"Yes, we can … be treated at hospital emergency rooms, but often there are huge gaps and disparities in the quality of care we receive, which contributes to higher rates of diabetes, heart disease and other chronic conditions," she said.
She appealed to the audience to recommit to the mission of making "hope more appealing and despair less convincing in a nation where urban centers are collapsing under the weight of inadequate health care; lack of affordable housing and massive home foreclosures; high infant mortality; declining public school systems; uneven distribution of wealth; limited economic resources; double digit unemployment; extreme violence with black on black crime and an exploding prison population."
Brock is 45, born in 1965, but she is no fledgling civil rights leader.
As she aptly pointed out, she became a member of the youth and college division of the NAACP as a college freshman in 1984. She said that her election as chair last year along with the selection of 37-year-old Benjamin Todd Jealous nearly two years ago, "signals the passing of the baton to the next generation of civil rights leaders who will become the 'New Frontline' for social justice advocacy in our nation."
But, without mentors and trailblazers, the fire would be difficult to maintain, she indicated, crediting family and friends and key board members including Bond, former NAACP Chair Myrlie Evers-Williams and the late NAACP icon Benjamin Lawson Hooks and civil rights icon Dorothy I. Height for their love and support. While frequently referring to struggles of the past, Brock remained focused on the future:
"In 1927, one of our founders, Ida B. Wells-Barnett, stated, "We must never lose sight of the preservation of our liberties." As she made these remarks, she surveyed a growing national current of racial hostility and division. It was a time of great successes and setbacks; and a time of great political accomplishment and promise.
"Today, we face a similar period of political and social change – a period that presents us with both a host of challenges and opportunities. Much of the conversation emerging around change in America's landscape center on hot button political issues like the size and scope of government; states' rights; higher tax rates; health care reform; illegal immigration; environmental protections; and rising crime and violence. There is an additional issue that I refer to as the "browning of America."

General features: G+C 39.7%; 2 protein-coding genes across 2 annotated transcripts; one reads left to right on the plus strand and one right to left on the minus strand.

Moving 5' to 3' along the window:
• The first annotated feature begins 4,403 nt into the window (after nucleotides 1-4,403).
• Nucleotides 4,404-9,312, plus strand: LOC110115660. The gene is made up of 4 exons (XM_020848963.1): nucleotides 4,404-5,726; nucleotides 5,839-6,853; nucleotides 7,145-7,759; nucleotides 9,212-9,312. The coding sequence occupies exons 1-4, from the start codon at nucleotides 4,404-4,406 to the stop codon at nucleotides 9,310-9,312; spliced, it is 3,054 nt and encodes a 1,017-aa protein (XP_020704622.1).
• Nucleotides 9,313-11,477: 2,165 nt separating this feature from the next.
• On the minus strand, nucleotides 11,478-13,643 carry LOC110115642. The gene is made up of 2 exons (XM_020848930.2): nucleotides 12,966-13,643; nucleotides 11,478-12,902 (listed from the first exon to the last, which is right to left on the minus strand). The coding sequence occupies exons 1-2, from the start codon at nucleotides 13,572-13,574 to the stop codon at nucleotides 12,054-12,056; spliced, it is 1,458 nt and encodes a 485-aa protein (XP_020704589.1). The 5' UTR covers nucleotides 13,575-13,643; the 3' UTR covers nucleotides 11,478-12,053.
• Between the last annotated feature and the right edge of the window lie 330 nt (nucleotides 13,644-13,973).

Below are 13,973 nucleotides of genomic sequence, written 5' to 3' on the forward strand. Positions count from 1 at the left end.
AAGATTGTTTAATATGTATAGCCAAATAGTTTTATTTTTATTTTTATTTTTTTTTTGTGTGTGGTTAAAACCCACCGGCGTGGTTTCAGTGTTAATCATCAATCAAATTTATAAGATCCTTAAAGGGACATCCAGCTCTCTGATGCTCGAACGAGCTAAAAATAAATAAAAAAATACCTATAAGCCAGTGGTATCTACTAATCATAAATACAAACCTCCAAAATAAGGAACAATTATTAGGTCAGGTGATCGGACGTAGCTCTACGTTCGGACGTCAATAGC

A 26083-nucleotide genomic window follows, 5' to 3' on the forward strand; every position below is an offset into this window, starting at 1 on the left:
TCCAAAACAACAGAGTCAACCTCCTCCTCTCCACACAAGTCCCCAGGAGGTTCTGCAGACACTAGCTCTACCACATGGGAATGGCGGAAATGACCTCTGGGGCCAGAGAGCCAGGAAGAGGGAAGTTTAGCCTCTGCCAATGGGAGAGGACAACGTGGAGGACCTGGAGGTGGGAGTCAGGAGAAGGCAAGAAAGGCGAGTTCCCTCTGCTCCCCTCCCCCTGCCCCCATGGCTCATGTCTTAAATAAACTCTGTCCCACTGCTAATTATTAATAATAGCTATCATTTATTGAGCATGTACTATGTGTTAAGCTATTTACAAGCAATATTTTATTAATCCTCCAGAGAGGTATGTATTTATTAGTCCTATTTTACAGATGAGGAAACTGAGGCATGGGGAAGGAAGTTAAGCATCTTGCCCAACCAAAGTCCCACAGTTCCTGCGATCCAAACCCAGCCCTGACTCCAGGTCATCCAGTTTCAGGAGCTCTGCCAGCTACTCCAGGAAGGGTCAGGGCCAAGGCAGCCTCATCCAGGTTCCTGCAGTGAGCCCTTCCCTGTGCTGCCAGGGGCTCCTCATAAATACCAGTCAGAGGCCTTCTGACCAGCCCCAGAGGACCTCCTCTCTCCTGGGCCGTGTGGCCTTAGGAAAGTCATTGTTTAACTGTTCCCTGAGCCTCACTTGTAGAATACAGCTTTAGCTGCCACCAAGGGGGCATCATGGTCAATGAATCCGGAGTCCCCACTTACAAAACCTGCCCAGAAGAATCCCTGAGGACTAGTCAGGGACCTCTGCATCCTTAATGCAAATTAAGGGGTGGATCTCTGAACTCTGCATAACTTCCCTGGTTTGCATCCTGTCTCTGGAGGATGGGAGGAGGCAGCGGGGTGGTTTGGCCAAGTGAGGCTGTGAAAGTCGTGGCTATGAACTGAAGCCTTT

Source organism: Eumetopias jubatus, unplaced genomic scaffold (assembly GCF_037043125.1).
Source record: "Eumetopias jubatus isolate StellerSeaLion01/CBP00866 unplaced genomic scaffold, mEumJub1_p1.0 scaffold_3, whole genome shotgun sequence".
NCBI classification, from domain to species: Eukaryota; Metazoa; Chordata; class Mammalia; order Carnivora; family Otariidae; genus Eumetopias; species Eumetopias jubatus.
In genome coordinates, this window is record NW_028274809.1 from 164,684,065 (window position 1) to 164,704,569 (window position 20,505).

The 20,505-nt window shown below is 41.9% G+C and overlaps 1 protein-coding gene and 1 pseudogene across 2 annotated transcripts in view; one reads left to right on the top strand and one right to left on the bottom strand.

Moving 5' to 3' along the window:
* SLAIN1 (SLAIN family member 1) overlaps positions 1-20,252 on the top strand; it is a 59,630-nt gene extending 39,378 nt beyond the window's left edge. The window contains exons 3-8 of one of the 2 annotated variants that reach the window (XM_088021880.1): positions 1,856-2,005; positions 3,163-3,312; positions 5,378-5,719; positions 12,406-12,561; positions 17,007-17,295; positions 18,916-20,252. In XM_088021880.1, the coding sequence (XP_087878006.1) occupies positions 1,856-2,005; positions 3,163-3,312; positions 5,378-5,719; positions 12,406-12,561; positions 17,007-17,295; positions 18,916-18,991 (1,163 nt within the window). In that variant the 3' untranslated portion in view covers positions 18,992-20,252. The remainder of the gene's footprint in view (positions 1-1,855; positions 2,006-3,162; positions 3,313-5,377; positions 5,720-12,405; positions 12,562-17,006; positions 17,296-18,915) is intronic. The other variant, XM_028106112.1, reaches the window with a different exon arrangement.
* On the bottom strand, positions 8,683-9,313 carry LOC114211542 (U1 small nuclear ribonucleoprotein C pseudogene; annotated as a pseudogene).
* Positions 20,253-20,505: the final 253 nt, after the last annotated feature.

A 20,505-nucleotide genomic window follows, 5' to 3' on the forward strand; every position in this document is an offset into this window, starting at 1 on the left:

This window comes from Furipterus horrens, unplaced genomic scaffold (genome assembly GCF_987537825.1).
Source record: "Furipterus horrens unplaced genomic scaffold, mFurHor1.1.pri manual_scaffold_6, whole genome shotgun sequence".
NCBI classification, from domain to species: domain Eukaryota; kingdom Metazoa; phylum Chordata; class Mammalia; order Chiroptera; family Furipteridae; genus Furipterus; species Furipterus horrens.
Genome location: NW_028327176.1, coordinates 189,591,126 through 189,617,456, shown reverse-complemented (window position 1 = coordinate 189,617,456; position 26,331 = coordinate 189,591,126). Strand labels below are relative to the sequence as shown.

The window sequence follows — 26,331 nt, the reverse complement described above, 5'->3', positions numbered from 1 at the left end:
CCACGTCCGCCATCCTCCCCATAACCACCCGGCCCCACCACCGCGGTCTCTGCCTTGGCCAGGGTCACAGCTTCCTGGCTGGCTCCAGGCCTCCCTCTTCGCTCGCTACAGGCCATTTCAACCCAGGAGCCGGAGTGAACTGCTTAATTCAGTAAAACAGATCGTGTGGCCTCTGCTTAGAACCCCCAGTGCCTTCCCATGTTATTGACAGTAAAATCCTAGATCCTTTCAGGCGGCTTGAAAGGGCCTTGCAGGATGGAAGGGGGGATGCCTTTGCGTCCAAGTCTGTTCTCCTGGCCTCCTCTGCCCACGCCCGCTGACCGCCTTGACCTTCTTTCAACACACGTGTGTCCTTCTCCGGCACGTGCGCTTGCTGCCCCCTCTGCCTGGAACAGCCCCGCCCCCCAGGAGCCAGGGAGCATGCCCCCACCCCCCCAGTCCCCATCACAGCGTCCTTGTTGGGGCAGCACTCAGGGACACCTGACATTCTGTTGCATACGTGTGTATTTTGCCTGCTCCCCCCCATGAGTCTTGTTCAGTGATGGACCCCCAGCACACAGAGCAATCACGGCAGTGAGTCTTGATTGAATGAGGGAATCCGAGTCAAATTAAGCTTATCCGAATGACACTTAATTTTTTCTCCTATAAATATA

With that, Brock listed a string of statistics showing how in just a few decades, White people will no longer dominate America's racial fabric.
• Three out of 10 people in this country are people of color.
• Eighty-five percent of new workers will be women; minorities and new immigrants.
• By 2020 more than a third of American children will be Hispanic, African- American and Asian.
• By 2040, minorities will represent more than half the U.S. population.
In its 101st year, these statics mean a heightening need for the NAACP in shaping the nation's legislative policies critical to preparing America for what some may deem her "rendezvous with destiny."
Brock concluded, "The silence in America has been deafening as individuals who feel locked out of a prosperous society repeatedly ask the question 'is anybody listening….does anybody care?'"
Citing NAACP conferences and chapters from coast to coast, she declared, "The NAACP cares, and we are concerned about what's happening not only in the White House but also what's happening in your house, your house, and your house … the NAACP is on the job committed to ensuring change that we believed in; change we voted for and most important, change we know must happen in our nation."

First lady Michelle Obama says Americans need to change their eating habits to avoid producing the nation's first generation of children who live shorter lives than their parents.
Obama spoke Monday at the National Association for the Advancement of Colored People's national convention in Kansas City.
She charmed the standing-room-only audience at Bartle Hall with quips from her childhood, when she walked to school and ate whatever her mother put in front of her.
Obama touted her "Let's Move" campaign to cut childhood obesity, a problem she says will lead to other illnesses, such as diabetes.